The Courier News from Blytheville, Arkansas on December 23, 1949 · Page 10
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The Courier News from Blytheville, Arkansas · Page 10

Blytheville, Arkansas
Issue Date:
Friday, December 23, 1949
Page 10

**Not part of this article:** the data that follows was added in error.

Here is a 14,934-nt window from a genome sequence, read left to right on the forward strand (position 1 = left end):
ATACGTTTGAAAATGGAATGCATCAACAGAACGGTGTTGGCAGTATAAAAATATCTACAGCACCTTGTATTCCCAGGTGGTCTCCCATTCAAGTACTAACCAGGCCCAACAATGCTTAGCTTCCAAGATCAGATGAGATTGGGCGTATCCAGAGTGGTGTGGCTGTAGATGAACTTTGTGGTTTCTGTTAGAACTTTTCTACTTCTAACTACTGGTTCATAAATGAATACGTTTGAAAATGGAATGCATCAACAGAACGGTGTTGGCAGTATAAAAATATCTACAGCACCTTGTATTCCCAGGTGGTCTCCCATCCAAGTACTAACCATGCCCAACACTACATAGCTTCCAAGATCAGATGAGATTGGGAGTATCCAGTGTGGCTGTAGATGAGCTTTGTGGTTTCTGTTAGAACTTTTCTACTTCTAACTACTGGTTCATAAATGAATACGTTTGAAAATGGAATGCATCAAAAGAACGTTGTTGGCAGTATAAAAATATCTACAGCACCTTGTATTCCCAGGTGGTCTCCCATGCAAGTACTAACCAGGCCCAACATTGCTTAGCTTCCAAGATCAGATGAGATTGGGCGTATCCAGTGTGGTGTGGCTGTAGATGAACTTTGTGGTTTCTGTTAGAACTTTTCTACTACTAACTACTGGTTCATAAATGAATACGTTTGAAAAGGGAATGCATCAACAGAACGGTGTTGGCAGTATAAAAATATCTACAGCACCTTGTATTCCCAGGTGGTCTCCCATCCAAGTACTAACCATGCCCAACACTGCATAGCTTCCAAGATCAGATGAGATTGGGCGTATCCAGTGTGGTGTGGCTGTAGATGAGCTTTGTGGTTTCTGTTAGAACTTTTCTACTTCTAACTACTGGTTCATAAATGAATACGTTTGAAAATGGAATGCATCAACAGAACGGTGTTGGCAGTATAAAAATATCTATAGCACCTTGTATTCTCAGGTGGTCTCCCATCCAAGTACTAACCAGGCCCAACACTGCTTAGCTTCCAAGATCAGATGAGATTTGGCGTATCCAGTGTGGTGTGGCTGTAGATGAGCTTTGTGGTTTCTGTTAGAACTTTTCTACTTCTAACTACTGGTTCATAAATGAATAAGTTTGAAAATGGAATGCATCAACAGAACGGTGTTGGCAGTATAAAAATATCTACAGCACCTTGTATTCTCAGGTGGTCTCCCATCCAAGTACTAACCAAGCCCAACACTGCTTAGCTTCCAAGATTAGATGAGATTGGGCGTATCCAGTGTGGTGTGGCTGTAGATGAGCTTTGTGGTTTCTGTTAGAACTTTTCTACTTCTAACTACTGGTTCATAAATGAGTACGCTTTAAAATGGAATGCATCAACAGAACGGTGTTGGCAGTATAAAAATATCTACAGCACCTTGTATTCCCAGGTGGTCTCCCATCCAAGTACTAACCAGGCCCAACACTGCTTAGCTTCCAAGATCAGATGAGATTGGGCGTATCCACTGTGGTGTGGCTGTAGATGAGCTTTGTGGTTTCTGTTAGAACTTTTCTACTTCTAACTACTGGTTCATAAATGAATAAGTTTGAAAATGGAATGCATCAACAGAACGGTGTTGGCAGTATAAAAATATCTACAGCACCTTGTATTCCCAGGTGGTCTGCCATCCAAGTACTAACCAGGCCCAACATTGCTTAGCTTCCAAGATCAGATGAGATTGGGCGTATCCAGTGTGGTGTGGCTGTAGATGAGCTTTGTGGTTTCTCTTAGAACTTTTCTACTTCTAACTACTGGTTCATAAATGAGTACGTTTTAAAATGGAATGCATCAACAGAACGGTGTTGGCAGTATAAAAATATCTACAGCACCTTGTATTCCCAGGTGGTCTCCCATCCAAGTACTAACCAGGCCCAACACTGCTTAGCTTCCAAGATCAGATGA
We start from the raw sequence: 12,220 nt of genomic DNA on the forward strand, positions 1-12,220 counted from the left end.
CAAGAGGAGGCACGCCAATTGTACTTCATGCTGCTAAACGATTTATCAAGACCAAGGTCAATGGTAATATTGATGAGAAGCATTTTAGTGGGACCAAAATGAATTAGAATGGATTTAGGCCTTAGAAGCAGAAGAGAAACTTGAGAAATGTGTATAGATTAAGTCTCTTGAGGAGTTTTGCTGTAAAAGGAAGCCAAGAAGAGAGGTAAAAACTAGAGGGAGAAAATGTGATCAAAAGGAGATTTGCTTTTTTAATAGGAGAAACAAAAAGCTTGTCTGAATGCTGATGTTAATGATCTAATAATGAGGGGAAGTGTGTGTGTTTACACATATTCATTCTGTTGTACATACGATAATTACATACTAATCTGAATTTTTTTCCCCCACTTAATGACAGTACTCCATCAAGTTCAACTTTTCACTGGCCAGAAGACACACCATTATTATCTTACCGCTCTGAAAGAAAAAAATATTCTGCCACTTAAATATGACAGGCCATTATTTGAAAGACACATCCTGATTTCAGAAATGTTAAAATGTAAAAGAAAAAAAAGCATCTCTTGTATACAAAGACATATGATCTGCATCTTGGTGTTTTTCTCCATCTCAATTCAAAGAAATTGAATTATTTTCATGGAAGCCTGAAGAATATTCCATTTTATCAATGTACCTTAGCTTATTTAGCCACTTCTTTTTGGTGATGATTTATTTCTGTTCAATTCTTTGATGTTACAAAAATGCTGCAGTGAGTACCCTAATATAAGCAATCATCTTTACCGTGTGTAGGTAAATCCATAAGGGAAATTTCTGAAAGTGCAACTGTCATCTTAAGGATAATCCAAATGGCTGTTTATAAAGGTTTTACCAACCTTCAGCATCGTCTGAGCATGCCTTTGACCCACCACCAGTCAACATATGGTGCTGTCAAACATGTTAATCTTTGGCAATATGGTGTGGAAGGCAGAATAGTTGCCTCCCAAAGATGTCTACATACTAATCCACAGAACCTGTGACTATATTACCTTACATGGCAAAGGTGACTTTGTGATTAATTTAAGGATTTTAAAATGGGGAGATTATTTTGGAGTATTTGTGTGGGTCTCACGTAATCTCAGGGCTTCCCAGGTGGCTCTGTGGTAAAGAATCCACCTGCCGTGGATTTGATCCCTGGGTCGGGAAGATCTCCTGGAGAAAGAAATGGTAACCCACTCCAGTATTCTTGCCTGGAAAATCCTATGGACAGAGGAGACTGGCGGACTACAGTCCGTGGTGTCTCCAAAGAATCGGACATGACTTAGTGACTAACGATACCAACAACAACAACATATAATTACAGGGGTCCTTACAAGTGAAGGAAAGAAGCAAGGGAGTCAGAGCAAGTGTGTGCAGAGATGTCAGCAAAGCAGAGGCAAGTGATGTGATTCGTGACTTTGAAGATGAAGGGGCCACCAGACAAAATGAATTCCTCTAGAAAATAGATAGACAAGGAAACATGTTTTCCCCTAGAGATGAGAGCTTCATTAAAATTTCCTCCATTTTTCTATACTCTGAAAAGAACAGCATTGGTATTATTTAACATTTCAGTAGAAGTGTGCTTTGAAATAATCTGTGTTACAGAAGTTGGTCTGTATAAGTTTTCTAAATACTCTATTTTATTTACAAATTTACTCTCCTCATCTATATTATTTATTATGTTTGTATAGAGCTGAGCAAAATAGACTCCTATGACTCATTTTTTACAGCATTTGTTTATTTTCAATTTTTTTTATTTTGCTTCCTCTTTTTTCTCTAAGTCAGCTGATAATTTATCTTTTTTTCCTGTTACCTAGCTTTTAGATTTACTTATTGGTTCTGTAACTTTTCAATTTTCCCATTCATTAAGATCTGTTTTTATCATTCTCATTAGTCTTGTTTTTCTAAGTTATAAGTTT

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FACE TEN BLYTHEVILLE (AHK.J COURIER NEWS Barge Line Stock Increase Urged . Modernisation Cifed j As Reason Behind I Committee's Advice Tiy Gordon T)ro«n WASHINGTON, Dec. 23. M>) — A $7,000,000 Increase in capital stock of the Inland Waterways Corporation for the purpose of modernizing the Federal Barge Line is recommended by the Senate Commerce Committee. The recommendation Is In a report the committee has prepared to submit to the Senate next month. The committee also recommends: 1. That the present law be amended to permit the corporation to operate on the Tennessee and Cumberland Hivers and on Die Ohio from Its junction with the Tennessee to its junction with the Mississippi. 2, That the secretary of com- authorized to sell or lease the Federal Barge system as a whole or as two separate units— Mississippi Kiver unit and Warrior River unit—under certain restrictions. The committee heard testimony last summer on a hill which would have increased the corporation's capital stock from $15.000,000 to $33,000,0[>0. However, Secretary of Commerce Sawyer testified the barse line could be rehabilitated for $10.000.000. He urged that the line be modernized and then sold to private interests. The committee elimftlated from the bill the so-called Wherry Amendment which would have specified that the Federal Barge Line would not expand its bargeload traffic substantially where private lines are willing and able to handle the traffic. Self-Styled Santa Claus Finds Delivering His Gifts to be a Problem OKLAHOMA CITY, Dec. 23, <VJ*j- Dan Vinson, xvho Is playing Santa Clau* to 300,000 children this Christmas, has all the presents ready but It's going to take him n little longer than old Saint Nick to get them delivered. Vinson Ls sending git Is to children of prison inmates in the United States, Canada and Mexico. "There were rnix-nps in some prisons and we didn't get all the Information we needed and had to ask for it," Vinson -said. "Tills has thrown us .late, but we'll do our best to have the gifts to the children as soon as passible." Vinson and his staff arc working around the clock packaging and mailing the gifts. They started working 'in July making gifts for this Christmas. Materials for making gifts and toys are donated. Schools Profit From VA Ruling On G/'s Tuition WASHINGTON. Dec. 23. Ml—The Veterans Administration ruled today it has a right to pay higher college tuition for cx-GIs than the colleges are legally permitted to charge. The decision means millions of dollars for slate and city operated schools, which may be bnrrnl by st.ate law from charging tuition fees or are limited In the amount that can be charged. The General Accounting Office, "watchdog" on government spending, has challenged some VA tnillor. payments lo those schools, in one tret ease involving (he University of Wisconsin an estimated SI001) 000 to 58,000,000 in payments was at stake. The VA attributed I tic accounting office's action to it "mlsundeivitand- ine" of VA regulations concerning the tuition payments. VA has been paying the higher tuition fees to some .sellouts of the heavy cost of teaching great numbers of veterans. The Gl hill of rights also requires the veterans .dnn'nistrauir to pav tuition svlte- thcr or not the school is legally permitted lo charge It. VA E'lid. Primarily. VA said, the rclitig by Administrator Carl Gray holds the VA has the right (o pay so-called "mm resident" tuition rates for Gl students even though the veterans are residents of the slate In which they are going to school. That right has been challenged by Comptroller General Lindsay Warren, head of the General Accounting Office, in the University of Wisconsin case. VA has been paying higher "noli resident" fees for student veterans who are Wisconsin residents, Gray's decision. VA said, settles the matter lie Is charged under the Gl training bill wit!) determining what tuition shall be paid. NLRB R ( //c5 Printers' Union Violated T-H Law WASHINGTON, Dec. 23-M'i— The National Later Relations Board ruled yesterday that the AFI. International Typographical Union violated the Talt-Hartley Act by insisting on the closed shop in contract negotiations with 22 commercial print simps in Baltimore. The board's decision was unanimous, and affirmed conclusions reached earlier in a case hrmiRlu by the American Newspaper Publishers Association. The board now is trying to enforce its month-old ANPA decision in the u. S. circuit court of Appeals on complaint of the publishers lhat the Union still is insisting on closed shop hiring In ncgotiatons cvth newspapers. The Baltimore case was the first to be heard in the 28-monlh-old fight between the ITU and newspaper and commercial employers. U.S. Highway 61 Rerouted to Miss West Memphis WEST MEMPHIS. Ark., Dec, 23— iA't —The coniniet fur u new section of highway by-passing this Eastern Arkansas town will be let In late Jiimiary, A. K. Johnson, chief en- Uincer of the Stale Highway Department, announced yesterday. Construction or the proposed four-lane cutoff probalily will start in March, he said. West Memphis citizens protested plans for the cutoff when they were first revealed several months ago. ntit T. H. Grcon, secretary of the /West Memphis clumber of Commerce, said, "West Memphis now favors this by-pass." The cutoff -Aiil rxtcnd from Highway 70. near Hie west np- proach to the Memphis and Arkansas Bridge, northwest to Intersect Iflghwuy fil. just north of the business section of Marion. Grocu explained that the proposed widening of Highway Gl to four lanes was one of tlic reasons West Mcmphians no longer object to the by-pass British Visitors Bring Own Water on Trip to "Dry" New York City LONDON. Dec. 23. M'j — Add British exports to America: Water. Mindful of the drought In New York. lilackie Kronfeld and Tert Malone carried two hot water bottles full aboard their westbound pl.'tne yesterday. "We're taking It so we can shave." explained Matone. "We arrive there on 'dry Friday.'" New Yorkers were asked lo give up bathing and shaving last Friday because n Ions dry spell has reduced wntcrrcsen'cs to a dangerously low level. New York's Postal Sales Set New One-Day Record NEW YORK. Dec. 23. (AP) _ Christmas, 1940. has set a one-day postofficc mailing record in New York City. Postmaster Albert Goldman reported that receipts Wednesday totaled S1.005.a59, the time In the postoffice's history that one day's business has topped the million- dollar mark. Heretofore, the largest amount ever taken In on n Christmas season day wns $778,184 on Dec. 20 lost year. With the Courts Circuit: N. O, Nelson Company vs. M. D. Tullos, suit to collect SIM 84 on account. Murdock Acceptance Corporation vs. Roland II. Karr, replevin suit to recover pc^sexsion of car and collect $100 damages. The Planters Bank of Osceola vs. Mimeograph Machine May be Used to Print State Automobile Titles LITTLE ROCK, Dec. 33. <lT) — Revenue Commissioner Dean R. Morley said yesterday he may use a mimeograph machine to produce the new state automobile title registration certificates. "Mimeograph" Is the trade name of a machine which duplicates typewritten and other copy hy use of a stencil. Morley said several printing firm representatives had assured him a new type of Ink would make mimeograph copy suitable for his purpose. The State Auditor's Office has refused to issue a warrant for a mnltlgraph machine Morely ordered for printing forms. Deputy Auditor H. E. Frlduy said the machine is a printing device and the slate Constitution requires slale printing to be done under contract let to the lowest bidder. Michigan Governor Late For Christmas Party; Scolded with Placards MACON, Mich.. Dec. 23. (AP) governor O. Mcnnen Williams was ate Wednesday in arriving for a "hrlstmas party at Boysville, but tie didn't expect to be scolded for When the governor, Attorney General Stephen Roth and their ?arty got out of their car 13 smiling /outlis at the school for boys were lined up to greet them. Plaeecards they held were supposed to spell out: "H-E-L-L-O G-O-V-E-n-N-O-R." But the boy with one of the "O" :ards had drifted out of place, possibly with mischievous malice. Anyway, the greeting to the latecomer came out: "O-!fELL, GOVERNOR." Obliging Texans to Send Water Laden Truck to Thirsty New Yorkers AUSTIN. Tex.. Dec. 23—Wj-Help Is coming, you poor dry Texans in New York. Your fellow Ixjne Star starters are sending you a whole truck load of pure Texas lake water, on account of your c ] rQU (h, you know. The project was hatched by the Highland Lakes News, a weekly newspaper lhat plugs hunting, fishing and loafing on the Texas Colorado River lakes. The News said that the water Is intended for Texans "perishing in the big city with hardly a drop to drink." Wick Fowler, one of the editors, said the exact date of departure of the porcelain-lined tank truck will be set next week. Father and Son Hurt In Automobile Accident SHERIDAN, Ark.. Dec. 23. f/T)—A Vicksburg. Miss., U.S. Engineers em- ploye and his seven year old son were Injured in a three way truck- car collision near here yesterday. Count G. Evans, 35. suffered scalp injuries, and his son. Count. Jr head Injuries. They were taken to Arkansas Baptist Hospital In Little Rock. Investigating officers said Evans' car and a gasoline tank truck collided on a bridge, after the truck and another car had collided. The other two drivers were not injured. Approximately 300,000 square feet of green-tinted, h e a t absorbing glass windows are planned for the permanent Secretariat Building of the United Nations in New York. Plane Crash Survivor Able to Leave Hospital WASHINGTON. Dec. 23-Wj— The Bolivian pilot of a p-38 fighter Plane that colidcd with an Eastern Airlines passenger plane causing 55 deaths was discharged from the hospital yesterday. Erick Rios Bridoux, the 28-year- old pilot, has been in Alexandria, Va., Hospital since Nov. 1, the day of the crash- The lone survivor suffered pneumonia, three broken ribs, a broken back, multiple cuts and bruises and broken teeth. Hospital attendants said he has made an amazing recovery and Is now able to walk without crutches, although his back is in a body cast. Austria has an area of 32,360 square miles and a population of about 7,000.000. It is somewhat larger than the state of Maine. Blytheville Willys Sales Company et al. suit to collect $645 on note. None of us is so young thai we cannot understand the V beautiful meaning of Christmas and none of us so old f and worldly that we cannot be reminded of the first message of Christmas, "Peace on Earth Good Will Towaid Men". For we all come to realize that the good things in life emmanate from the desire to serve our fellow man. It is in this spirit that we wish everyone a Merry Christmas and a Happy New Year. Allen Petroleum Co. MARKETERS OF SHELL PRODUCTS Phone 2005 Blythevillc FRIDAY, DECEMBER 23, 1949 Employee That Missed Packing Plant Explosion Fatally Burned at Home SIOUX' CITY. la.. Dec. 23. (AP) — A woman who missed work al the Swift Packing plant on the day of last week's blast died early yesterday of burns suffered In a trailer liome fire which also took the life of her husband. The victims were Chester Atwood, 40. and his wife Vivian, 34. They died at a hospital a few hours after an explosion which destroyed their trailer home. Assistant Fire Chief Clarence Chappele salrt a gasoline pressure cooking stove blew up. Mrs. Atwood worked at the Swift Plant here. She was at home with her ill husband last Wednesday, however, when an explosion at the plant took 20 lives and injured nearly 100 persons. Dewey Reiterates He Won't Run in 1952 Campaign PORTLAND, O:e., Flee. 23— IIP)— A letter written by Gov. Thomas K. Dewey indicated yesterday the New Yorker will not seek the presidency The 1948 Republican candidate for the White Mouse wrote his question becai^;c of rumors Dewey might make a third try for the office. Dewey's reply said: "Nothing has occurred or will or can occur to change what I said the day after election last year. Robber Reverses Usual Get-Away Procedure MEMPHIS, Tcnn., Dec. 23. <AP) — Usually a robber leave.} the scene of a holdup, leavhi" his victim standing there. But it was different al Reuben Fiicners Grocery store Wednesday Inisht. * I Pricner told police a robber look | j $600 from him, then made nim get I 1 Into his own car and drive off. The ; 1 bund it just stood tlicrc* in front r the .store, gun in one hum]—ar ! Frlener complained, money in 1 ' other. . "Nothing could a7Lre~m7w~Tr~in i the future that would lead me to ! be a nominee of our partv in 1952 I My decision on this'matter is a's certain ;md final as death and the sUg K crins New Deal taxes " Expansion Plans of R Ufa l Phone Service Approved LITTLE HOCK. Dec. 2!i_ m •Hie Arkansas Public Service Commission has given Its blessing to the fust effort to Improve rural telephone service in the state with federal financial ajd. The commission Wednesday approved building and expansion plnns of the Public .Service Corp and allocated territory lo the firm. The- corporation seeks to borrow SJIH.OOO from the Rural Klcetrl- ficution Administration to modernize and expand service in the Tuck- eriuan - Swiflon - Alicia area. The loan, if obtained, would bo repaid in 35 years at two per cent' interest- ^ ** * ft* ' t \ X. > i-y t J s ' i V %v ' f ' < i ^v~ >& » / ( , V> ™ fc ' . A - i 1 * / ' t f ' " >i** /- .;» r 1 - •# l " * . '' v A. v, To everyone whom we ore privileged lo caff "friend and neighbor" go our jiear/felf ex- pressions o( (he Season's joyous senlimenh. MOULTRiE - COURT